I haven't.  I've tried a few new authors of old favourites and didn't like them very enough to continue reading them, so I haven't tried with Lord Peter.  They feel like they lack something, if the writer had a specific style, as most of the ones I've tried do.  I think I dislike continuations that are continuations of an author whose writing style or characters I love, and sometimes like continuations of worlds that I love.  Those might be easier to carry off and have the potential to be even better than the original. In some ways, I think the idea of a world or characters taking on a life of their own is the best possible outcome for a story one has begun.

Nan

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I finished The Namesake by Jhumpa Lahiri this morning.  I gave it 4 stars, rounded up from 3.5 stars, on Goodreads. I found the story, the characters, and the style of writing positively fascinating, but explicit s** is one of the things I dislike greatly in my books.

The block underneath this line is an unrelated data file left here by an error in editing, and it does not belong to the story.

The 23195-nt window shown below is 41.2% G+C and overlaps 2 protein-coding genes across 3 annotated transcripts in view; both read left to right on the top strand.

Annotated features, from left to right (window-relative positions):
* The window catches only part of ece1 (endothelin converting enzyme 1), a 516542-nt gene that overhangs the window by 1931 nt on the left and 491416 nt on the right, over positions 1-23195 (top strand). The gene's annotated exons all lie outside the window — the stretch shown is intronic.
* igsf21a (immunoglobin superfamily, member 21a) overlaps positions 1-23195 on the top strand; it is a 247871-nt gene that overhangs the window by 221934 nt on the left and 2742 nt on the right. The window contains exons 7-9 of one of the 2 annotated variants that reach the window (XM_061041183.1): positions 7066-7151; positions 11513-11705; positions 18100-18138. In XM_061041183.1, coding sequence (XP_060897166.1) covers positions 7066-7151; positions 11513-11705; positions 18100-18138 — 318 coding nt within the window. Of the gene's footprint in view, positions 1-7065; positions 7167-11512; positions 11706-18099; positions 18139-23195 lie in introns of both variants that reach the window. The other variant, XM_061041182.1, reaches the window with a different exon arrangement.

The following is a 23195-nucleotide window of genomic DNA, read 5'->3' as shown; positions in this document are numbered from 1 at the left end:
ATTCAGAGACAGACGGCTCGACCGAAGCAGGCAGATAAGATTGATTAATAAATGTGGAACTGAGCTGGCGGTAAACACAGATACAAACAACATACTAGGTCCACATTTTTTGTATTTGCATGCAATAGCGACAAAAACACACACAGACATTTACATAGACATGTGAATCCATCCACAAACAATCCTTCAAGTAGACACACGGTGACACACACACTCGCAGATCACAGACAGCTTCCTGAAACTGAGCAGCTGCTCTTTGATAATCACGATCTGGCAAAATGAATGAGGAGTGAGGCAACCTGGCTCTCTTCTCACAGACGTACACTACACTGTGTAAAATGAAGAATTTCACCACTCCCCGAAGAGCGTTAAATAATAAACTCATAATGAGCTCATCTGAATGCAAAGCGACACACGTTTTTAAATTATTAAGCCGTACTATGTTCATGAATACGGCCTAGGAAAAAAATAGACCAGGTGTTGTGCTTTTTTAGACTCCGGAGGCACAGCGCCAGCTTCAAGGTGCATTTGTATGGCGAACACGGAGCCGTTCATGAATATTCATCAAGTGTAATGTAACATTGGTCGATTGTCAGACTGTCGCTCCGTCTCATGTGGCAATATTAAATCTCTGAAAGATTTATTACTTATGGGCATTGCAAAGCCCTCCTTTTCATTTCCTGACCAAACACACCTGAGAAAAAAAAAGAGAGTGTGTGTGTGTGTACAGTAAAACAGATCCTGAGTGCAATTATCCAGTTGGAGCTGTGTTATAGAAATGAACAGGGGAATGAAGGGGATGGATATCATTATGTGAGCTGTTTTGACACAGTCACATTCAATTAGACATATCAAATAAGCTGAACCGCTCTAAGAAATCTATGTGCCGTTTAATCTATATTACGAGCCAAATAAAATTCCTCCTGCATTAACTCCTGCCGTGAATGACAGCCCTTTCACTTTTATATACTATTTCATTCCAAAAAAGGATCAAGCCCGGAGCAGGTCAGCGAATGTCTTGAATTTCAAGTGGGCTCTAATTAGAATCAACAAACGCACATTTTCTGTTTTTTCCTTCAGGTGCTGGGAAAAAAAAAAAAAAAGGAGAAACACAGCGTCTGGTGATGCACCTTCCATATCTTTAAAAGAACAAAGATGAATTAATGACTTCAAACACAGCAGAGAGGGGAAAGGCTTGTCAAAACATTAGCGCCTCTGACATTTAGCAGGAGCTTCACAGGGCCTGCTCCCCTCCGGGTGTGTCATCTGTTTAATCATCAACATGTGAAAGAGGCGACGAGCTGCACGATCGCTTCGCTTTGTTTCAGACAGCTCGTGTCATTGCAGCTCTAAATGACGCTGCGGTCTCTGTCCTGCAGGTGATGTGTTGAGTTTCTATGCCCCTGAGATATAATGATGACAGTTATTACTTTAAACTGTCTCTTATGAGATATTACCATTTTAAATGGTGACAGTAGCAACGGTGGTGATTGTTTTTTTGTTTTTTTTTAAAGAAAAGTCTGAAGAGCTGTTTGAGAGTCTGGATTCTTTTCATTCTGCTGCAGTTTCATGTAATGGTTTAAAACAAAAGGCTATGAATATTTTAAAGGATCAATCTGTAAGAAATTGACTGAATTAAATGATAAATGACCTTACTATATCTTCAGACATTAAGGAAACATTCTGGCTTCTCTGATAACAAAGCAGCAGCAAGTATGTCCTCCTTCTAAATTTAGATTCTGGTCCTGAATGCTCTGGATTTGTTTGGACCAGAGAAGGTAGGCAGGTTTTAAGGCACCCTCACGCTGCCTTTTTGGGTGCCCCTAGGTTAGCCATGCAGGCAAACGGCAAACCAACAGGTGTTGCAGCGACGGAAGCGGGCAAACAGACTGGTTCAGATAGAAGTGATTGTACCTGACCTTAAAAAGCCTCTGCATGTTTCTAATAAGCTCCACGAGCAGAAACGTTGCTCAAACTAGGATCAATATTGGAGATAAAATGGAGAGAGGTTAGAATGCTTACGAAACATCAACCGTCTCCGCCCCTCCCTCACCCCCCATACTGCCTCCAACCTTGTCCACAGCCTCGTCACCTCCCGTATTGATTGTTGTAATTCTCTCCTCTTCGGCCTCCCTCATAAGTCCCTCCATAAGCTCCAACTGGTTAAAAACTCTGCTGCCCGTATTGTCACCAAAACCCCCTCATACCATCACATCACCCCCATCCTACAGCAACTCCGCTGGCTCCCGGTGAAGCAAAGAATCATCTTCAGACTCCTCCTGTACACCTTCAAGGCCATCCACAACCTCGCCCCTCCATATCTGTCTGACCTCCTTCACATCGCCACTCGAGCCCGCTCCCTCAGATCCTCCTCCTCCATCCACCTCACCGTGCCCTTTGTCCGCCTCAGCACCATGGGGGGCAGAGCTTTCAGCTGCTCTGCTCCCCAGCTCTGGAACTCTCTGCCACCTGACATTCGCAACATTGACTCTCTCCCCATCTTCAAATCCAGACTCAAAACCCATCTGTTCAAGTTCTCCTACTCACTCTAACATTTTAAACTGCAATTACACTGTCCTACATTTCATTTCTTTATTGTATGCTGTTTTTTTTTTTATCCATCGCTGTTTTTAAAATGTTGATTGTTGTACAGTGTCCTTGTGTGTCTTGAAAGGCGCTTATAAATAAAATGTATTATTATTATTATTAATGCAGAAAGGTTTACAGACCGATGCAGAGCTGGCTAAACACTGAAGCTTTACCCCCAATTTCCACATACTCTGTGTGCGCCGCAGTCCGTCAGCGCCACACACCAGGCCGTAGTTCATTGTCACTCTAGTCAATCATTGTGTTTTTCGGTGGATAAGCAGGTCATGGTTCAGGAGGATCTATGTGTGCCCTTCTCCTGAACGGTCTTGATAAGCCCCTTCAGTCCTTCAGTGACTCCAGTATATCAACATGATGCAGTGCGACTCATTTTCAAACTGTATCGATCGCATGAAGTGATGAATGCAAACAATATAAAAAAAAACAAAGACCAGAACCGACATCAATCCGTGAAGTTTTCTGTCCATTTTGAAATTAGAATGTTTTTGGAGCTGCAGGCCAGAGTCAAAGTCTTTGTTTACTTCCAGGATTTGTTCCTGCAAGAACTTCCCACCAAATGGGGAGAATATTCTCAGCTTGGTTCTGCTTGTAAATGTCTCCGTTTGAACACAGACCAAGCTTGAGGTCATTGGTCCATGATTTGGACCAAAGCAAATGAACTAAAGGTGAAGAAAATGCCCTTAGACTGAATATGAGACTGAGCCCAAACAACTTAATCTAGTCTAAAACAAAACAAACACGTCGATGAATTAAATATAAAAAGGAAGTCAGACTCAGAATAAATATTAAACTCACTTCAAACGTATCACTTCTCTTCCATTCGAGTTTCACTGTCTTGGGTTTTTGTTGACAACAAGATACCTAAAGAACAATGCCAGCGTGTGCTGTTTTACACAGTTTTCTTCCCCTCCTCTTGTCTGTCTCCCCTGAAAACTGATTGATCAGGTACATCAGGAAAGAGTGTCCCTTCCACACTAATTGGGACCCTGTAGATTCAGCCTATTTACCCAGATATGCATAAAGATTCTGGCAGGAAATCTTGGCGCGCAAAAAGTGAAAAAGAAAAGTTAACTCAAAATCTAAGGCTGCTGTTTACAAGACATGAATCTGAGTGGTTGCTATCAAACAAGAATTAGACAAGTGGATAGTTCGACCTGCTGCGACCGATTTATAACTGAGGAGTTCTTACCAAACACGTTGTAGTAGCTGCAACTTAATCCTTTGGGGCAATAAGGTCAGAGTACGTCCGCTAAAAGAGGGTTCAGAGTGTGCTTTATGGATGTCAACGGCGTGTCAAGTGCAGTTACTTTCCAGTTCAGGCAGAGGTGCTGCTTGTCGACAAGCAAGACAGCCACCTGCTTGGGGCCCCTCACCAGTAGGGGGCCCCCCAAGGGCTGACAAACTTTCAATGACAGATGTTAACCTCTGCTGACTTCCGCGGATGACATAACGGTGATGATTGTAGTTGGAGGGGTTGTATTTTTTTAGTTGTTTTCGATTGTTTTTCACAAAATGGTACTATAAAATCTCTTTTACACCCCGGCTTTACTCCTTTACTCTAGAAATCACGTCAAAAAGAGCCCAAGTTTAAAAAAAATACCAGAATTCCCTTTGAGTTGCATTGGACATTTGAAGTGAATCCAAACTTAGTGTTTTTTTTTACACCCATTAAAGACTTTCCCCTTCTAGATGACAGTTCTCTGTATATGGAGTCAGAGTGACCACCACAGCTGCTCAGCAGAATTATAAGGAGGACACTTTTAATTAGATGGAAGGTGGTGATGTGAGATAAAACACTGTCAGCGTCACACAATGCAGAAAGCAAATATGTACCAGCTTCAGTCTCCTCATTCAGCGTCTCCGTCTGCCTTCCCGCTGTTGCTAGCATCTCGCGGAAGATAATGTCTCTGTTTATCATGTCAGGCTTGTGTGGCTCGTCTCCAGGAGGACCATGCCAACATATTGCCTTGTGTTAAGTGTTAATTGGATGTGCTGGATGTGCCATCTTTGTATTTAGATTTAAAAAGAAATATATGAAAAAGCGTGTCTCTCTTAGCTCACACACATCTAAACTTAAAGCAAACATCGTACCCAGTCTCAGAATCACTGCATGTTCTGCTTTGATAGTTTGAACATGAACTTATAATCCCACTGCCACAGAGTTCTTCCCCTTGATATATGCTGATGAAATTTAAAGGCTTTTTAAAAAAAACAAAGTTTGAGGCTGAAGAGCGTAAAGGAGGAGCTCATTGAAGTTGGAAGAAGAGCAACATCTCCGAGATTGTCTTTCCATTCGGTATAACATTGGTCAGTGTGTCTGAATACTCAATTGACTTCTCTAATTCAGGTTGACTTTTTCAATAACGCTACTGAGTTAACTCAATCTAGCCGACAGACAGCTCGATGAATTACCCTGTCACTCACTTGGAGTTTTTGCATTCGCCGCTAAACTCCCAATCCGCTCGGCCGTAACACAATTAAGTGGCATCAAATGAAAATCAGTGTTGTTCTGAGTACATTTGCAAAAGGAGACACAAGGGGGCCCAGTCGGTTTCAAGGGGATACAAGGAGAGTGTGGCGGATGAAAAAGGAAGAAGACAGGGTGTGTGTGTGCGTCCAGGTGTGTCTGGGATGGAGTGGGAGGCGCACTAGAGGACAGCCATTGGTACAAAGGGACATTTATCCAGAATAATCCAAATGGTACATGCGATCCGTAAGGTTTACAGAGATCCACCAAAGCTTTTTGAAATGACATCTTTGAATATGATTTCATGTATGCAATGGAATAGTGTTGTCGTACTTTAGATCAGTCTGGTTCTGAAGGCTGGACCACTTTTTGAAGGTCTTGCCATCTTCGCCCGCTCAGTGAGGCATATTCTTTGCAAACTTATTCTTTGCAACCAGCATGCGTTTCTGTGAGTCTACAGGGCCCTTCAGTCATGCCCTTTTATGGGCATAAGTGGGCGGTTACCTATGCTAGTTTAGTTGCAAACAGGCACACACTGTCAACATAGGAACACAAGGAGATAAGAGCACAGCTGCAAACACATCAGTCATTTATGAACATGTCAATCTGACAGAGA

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10 hours ago, Angelaboord said:

I think Vita Nostra *is* part of a series, but fortunately it’s complete enough to stand alone. Who knows when or if the rest of the series will be translated. The Scar is actually a stand-alone in a completely different series. It’s almost like fairy tale. 

And yes, I would definitely give Senlin Ascends another chance! I put it down for a while in the beginning but after Senlin actually gets into the Tower I couldn’t stop reading. The Arm of the Sphinx (2) and The Hod King (3) I also did the beginnings slowly, but mostly so I could process emotions for the characters. Some of the things that have happened in that series really ripped my heart out.